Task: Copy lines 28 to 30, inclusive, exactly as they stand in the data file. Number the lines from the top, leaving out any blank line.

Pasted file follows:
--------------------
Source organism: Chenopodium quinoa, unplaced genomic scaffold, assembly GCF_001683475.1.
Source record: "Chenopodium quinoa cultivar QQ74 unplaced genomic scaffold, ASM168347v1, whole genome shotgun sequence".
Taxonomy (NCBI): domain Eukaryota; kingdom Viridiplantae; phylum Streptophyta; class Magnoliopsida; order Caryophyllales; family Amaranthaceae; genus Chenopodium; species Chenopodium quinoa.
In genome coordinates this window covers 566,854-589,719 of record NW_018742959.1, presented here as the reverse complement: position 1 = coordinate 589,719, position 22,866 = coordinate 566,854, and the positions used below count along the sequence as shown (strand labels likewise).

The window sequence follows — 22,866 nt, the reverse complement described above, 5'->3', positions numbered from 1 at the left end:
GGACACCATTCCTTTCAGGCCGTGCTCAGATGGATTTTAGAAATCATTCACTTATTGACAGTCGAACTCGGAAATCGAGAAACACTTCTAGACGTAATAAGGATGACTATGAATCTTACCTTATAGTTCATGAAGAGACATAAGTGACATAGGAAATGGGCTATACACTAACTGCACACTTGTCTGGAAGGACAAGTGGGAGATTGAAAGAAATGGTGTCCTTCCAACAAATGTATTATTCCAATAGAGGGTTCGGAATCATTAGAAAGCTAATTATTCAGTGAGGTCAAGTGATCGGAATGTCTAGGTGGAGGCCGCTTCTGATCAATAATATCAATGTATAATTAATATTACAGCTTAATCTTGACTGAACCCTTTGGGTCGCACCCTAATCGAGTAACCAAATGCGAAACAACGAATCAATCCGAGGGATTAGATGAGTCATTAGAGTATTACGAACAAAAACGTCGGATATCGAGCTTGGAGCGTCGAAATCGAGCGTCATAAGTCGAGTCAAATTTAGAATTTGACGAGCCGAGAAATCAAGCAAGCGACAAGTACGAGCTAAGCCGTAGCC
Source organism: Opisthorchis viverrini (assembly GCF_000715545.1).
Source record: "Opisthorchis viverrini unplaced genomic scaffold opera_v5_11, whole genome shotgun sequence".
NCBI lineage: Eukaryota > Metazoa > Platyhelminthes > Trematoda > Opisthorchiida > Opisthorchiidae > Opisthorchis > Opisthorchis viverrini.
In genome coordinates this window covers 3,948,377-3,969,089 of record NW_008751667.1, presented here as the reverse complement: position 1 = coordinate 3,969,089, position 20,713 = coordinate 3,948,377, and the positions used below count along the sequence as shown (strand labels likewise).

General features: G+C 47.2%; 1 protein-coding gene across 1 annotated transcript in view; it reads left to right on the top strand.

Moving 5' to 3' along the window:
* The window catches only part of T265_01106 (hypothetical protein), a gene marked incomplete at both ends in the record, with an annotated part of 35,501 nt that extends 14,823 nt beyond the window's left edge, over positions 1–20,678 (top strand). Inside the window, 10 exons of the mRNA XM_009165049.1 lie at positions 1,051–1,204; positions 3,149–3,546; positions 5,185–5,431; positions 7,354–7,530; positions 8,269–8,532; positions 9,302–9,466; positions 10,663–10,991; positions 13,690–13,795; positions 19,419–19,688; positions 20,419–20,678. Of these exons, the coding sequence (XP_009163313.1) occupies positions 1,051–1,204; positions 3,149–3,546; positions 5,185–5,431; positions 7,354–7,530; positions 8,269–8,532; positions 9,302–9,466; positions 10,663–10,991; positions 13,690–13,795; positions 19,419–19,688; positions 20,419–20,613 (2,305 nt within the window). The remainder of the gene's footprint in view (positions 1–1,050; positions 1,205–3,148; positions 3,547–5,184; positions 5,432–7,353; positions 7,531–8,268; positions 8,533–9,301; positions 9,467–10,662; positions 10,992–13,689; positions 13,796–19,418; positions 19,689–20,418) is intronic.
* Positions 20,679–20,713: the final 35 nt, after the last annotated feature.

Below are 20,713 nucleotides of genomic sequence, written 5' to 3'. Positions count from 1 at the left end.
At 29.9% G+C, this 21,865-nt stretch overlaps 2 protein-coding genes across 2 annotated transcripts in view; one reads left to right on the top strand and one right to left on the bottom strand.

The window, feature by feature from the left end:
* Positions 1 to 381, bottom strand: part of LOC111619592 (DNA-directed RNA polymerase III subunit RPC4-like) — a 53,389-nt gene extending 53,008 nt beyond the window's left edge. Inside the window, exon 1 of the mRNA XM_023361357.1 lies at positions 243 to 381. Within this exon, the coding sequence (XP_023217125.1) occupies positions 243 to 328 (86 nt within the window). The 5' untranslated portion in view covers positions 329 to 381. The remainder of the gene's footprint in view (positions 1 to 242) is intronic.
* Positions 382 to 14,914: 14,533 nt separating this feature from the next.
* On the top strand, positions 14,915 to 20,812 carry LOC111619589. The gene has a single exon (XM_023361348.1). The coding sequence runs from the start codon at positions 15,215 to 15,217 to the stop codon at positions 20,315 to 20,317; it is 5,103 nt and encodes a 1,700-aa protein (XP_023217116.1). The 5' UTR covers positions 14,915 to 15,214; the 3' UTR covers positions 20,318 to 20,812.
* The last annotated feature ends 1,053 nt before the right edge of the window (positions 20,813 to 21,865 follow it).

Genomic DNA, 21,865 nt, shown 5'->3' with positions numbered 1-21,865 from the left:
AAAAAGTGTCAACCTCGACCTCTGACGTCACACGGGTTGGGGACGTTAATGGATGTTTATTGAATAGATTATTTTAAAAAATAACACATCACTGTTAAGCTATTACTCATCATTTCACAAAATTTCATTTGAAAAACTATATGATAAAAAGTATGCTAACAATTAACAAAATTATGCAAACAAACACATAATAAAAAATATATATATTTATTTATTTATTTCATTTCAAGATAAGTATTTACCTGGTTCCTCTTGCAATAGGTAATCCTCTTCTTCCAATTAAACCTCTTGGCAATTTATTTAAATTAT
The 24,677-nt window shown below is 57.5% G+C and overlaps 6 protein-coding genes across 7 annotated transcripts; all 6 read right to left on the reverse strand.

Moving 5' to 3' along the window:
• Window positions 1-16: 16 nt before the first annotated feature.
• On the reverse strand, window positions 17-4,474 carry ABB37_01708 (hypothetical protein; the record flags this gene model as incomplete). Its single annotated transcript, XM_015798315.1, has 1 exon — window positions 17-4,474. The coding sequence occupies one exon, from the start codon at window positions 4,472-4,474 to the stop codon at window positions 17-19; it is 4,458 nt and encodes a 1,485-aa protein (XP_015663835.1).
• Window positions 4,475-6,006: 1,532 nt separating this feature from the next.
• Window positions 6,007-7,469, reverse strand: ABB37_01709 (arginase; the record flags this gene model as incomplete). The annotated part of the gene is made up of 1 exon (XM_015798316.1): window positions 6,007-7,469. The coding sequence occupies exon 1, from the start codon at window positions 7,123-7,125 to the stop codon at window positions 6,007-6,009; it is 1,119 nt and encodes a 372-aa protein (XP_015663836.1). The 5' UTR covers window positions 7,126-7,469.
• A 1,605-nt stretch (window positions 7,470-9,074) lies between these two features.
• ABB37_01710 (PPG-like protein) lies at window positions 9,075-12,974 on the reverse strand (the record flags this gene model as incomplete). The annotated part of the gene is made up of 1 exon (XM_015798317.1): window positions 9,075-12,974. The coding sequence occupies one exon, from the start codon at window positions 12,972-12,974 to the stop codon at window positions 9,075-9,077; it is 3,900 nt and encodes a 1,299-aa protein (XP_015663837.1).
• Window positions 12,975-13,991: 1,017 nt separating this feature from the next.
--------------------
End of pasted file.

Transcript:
• Window positions 4,475-6,006: 1,532 nt separating this feature from the next.
• Window positions 6,007-7,469, reverse strand: ABB37_01709 (arginase; the record flags this gene model as incomplete). The annotated part of the gene is made up of 1 exon (XM_015798316.1): window positions 6,007-7,469. The coding sequence occupies exon 1, from the start codon at window positions 7,123-7,125 to the stop codon at window positions 6,007-6,009; it is 1,119 nt and encodes a 372-aa protein (XP_015663836.1). The 5' UTR covers window positions 7,126-7,469.
• A 1,605-nt stretch (window positions 7,470-9,074) lies between these two features.